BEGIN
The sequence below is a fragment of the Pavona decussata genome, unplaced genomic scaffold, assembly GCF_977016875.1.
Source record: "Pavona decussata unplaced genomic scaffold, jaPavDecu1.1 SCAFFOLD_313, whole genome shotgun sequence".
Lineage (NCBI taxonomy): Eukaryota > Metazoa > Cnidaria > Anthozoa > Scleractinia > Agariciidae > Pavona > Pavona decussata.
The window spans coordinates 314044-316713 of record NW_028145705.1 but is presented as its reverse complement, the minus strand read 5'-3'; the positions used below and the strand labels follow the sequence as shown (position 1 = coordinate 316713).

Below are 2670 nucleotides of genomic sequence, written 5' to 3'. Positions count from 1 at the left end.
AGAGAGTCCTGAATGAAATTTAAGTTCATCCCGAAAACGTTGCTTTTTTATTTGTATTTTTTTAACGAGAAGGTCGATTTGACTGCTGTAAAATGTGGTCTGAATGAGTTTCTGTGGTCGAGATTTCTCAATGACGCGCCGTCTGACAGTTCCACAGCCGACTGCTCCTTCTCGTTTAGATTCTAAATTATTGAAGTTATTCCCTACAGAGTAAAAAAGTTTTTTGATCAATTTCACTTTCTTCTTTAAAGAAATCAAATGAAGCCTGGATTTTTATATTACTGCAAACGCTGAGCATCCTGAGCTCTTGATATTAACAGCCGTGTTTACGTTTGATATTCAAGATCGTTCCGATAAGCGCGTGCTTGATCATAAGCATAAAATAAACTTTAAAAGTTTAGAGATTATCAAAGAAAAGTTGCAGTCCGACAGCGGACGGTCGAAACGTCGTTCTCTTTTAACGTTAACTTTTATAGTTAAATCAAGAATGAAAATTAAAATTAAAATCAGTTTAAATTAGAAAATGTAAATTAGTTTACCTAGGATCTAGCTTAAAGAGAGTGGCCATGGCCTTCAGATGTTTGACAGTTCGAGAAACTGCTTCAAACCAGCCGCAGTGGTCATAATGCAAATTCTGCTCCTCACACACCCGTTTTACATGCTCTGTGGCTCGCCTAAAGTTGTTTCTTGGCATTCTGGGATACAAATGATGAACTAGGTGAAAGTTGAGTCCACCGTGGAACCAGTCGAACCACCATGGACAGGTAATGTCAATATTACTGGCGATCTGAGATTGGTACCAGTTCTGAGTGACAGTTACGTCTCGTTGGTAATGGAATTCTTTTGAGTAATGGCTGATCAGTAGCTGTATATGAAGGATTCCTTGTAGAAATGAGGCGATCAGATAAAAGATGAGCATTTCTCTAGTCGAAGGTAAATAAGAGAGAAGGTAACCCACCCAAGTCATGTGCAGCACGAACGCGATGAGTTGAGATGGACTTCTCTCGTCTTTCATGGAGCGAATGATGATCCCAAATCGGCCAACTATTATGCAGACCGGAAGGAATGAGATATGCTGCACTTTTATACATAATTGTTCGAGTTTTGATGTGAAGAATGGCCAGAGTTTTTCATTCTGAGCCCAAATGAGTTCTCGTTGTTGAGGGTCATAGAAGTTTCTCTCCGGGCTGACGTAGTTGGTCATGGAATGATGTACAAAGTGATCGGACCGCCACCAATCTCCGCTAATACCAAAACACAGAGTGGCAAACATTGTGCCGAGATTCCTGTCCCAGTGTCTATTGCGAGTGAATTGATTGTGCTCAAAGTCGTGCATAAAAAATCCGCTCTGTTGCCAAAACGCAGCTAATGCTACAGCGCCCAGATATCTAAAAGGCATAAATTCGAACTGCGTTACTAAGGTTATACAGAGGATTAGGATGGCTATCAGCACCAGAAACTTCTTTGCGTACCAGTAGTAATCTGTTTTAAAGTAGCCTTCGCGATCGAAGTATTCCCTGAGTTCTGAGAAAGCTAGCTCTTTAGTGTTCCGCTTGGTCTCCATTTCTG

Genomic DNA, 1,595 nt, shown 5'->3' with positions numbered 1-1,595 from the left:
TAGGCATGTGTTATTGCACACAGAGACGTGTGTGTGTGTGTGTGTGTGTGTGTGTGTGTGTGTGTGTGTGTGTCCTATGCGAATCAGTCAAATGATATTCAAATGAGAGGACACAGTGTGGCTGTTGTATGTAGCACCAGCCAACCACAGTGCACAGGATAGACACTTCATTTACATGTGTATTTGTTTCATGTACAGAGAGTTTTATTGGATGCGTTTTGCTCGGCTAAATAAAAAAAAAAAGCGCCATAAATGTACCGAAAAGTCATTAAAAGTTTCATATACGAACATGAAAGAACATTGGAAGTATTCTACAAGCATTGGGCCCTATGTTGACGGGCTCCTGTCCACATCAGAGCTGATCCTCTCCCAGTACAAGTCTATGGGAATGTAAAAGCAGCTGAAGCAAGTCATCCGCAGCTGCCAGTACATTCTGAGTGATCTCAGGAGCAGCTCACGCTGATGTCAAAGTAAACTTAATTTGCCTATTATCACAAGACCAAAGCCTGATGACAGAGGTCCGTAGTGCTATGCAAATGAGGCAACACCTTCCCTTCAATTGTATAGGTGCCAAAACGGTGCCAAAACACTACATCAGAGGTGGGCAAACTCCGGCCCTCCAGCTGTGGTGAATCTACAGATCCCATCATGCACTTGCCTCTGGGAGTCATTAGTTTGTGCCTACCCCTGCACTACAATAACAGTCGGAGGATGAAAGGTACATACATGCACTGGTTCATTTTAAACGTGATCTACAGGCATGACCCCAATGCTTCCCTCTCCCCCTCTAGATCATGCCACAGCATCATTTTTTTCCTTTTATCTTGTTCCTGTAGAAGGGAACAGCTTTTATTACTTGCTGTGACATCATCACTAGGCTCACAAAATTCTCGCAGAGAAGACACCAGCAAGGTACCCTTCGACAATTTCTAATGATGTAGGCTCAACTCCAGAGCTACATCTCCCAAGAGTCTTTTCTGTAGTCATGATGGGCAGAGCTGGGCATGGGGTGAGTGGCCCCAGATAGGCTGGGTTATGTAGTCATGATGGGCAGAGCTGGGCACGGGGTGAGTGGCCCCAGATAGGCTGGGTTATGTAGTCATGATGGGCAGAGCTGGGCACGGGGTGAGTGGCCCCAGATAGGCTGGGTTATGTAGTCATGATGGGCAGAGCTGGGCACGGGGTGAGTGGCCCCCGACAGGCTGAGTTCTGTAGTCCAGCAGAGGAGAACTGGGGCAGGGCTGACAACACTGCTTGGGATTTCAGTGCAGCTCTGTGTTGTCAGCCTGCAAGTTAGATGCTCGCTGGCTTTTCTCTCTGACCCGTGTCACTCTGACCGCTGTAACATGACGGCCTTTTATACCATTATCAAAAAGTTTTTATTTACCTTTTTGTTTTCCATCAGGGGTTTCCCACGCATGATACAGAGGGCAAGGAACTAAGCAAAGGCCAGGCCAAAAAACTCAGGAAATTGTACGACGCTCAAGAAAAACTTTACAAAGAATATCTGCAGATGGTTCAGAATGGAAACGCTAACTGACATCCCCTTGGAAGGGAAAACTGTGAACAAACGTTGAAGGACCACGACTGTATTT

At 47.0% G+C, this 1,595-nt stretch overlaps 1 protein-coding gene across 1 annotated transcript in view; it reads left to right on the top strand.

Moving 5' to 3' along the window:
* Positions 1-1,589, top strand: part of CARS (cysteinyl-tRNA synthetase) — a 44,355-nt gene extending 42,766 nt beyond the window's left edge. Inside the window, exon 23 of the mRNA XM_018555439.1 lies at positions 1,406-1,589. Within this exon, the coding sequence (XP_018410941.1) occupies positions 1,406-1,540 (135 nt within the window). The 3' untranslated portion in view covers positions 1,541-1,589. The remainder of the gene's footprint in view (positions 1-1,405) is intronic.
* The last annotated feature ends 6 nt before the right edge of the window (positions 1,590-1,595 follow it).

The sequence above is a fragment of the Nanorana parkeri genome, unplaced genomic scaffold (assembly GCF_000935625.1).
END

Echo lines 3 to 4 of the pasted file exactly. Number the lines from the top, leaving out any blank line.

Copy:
Lineage (NCBI taxonomy): Eukaryota > Metazoa > Cnidaria > Anthozoa > Scleractinia > Agariciidae > Pavona > Pavona decussata.
The window spans coordinates 314044-316713 of record NW_028145705.1 but is presented as its reverse complement, the minus strand read 5'-3'; the positions used below and the strand labels follow the sequence as shown (position 1 = coordinate 316713).